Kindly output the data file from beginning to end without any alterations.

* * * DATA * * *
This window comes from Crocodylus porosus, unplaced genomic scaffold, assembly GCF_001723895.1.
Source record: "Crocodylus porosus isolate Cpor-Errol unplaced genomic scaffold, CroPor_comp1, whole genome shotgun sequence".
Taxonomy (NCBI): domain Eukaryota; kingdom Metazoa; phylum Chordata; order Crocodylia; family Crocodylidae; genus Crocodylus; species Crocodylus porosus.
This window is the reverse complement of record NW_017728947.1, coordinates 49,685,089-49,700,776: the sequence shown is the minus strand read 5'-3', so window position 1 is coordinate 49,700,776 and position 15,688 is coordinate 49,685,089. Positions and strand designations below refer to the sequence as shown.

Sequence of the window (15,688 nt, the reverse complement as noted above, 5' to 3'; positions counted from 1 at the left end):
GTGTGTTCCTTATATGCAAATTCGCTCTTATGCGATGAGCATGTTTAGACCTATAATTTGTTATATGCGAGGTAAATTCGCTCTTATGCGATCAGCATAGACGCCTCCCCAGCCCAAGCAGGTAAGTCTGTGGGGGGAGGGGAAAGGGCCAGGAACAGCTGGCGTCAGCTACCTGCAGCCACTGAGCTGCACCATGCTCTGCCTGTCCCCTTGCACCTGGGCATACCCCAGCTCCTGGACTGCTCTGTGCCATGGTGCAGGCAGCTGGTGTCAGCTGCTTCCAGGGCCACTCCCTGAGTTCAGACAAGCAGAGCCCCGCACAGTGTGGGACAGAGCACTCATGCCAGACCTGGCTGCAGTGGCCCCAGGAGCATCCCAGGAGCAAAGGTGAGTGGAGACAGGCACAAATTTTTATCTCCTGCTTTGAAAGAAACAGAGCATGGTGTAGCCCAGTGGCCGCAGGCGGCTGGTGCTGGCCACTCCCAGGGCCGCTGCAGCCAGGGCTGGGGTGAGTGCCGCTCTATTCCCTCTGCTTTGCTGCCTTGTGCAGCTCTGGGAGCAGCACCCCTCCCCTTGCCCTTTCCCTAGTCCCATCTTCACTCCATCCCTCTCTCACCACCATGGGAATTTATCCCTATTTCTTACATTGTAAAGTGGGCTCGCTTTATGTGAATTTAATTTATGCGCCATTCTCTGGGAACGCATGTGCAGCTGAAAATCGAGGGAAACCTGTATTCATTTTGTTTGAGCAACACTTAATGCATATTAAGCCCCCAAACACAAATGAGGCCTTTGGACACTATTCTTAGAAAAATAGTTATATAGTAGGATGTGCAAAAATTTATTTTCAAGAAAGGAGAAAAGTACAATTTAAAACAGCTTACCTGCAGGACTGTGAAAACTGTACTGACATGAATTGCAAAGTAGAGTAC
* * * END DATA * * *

This window comes from Crocodylus porosus, unplaced genomic scaffold, assembly GCF_001723895.1.
Source record: "Crocodylus porosus isolate Cpor-Errol unplaced genomic scaffold, CroPor_comp1, whole genome shotgun sequence".
Taxonomy (NCBI): domain Eukaryota; kingdom Metazoa; phylum Chordata; order Crocodylia; family Crocodylidae; genus Crocodylus; species Crocodylus porosus.
This window is the reverse complement of record NW_017728947.1, coordinates 49,685,089-49,700,776: the sequence shown is the minus strand read 5'-3', so window position 1 is coordinate 49,700,776 and position 15,688 is coordinate 49,685,089. Positions and strand designations below refer to the sequence as shown.

Sequence of the window (15,688 nt, the reverse complement as noted above, 5' to 3'; positions counted from 1 at the left end):
GTGTGTTCCTTATATGCAAATTCGCTCTTATGCGATGAGCATGTTTAGACCTATAATTTGTTATATGCGAGGTAAATTCGCTCTTATGCGATCAGCATAGACGCCTCCCCAGCCCAAGCAGGTAAGTCTGTGGGGGGAGGGGAAAGGGCCAGGAACAGCTGGCGTCAGCTACCTGCAGCCACTGAGCTGCACCATGCTCTGCCTGTCCCCTTGCACCTGGGCATACCCCAGCTCCTGGACTGCTCTGTGCCATGGTGCAGGCAGCTGGTGTCAGCTGCTTCCAGGGCCACTCCCTGAGTTCAGACAAGCAGAGCCCCGCACAGTGTGGGACAGAGCACTCATGCCAGACCTGGCTGCAGTGGCCCCAGGAGCATCCCAGGAGCAAAGGTGAGTGGAGACAGGCACAAATTTTTATCTCCTGCTTTGAAAGAAACAGAGCATGGTGTAGCCCAGTGGCCGCAGGCGGCTGGTGCTGGCCACTCCCAGGGCCGCTGCAGCCAGGGCTGGGGTGAGTGCCGCTCTATTCCCTCTGCTTTGCTGCCTTGTGCAGCTCTGGGAGCAGCACCCCTCCCCTTGCCCTTTCCCTAGTCCCATCTTCACTCCATCCCTCTCTCACCACCATGGGAATTTATCCCTATTTCTTACATTGTAAAGTGGGCTCGCTTTATGTGAATTTAATTTATGCGCCATTCTCTGGGAACGCATGTGCAGCTGAAAATCGAGGGAAACCTGTATTCATTTTGTTTGAGCAACACTTAATGCATATTAAGCCCCCAAACACAAATGAGGCCTTTGGACACTATTCTTAGAAAAATAGTTATATAGTAGGATGTGCAAAAATTTATTTTCAAGAAAGGAGAAAAGTACAATTTAAAACAGCTTACCTGCAGGACTGTGAAAACTGTACTGACATGAATTGCAAAGTAGAGTAC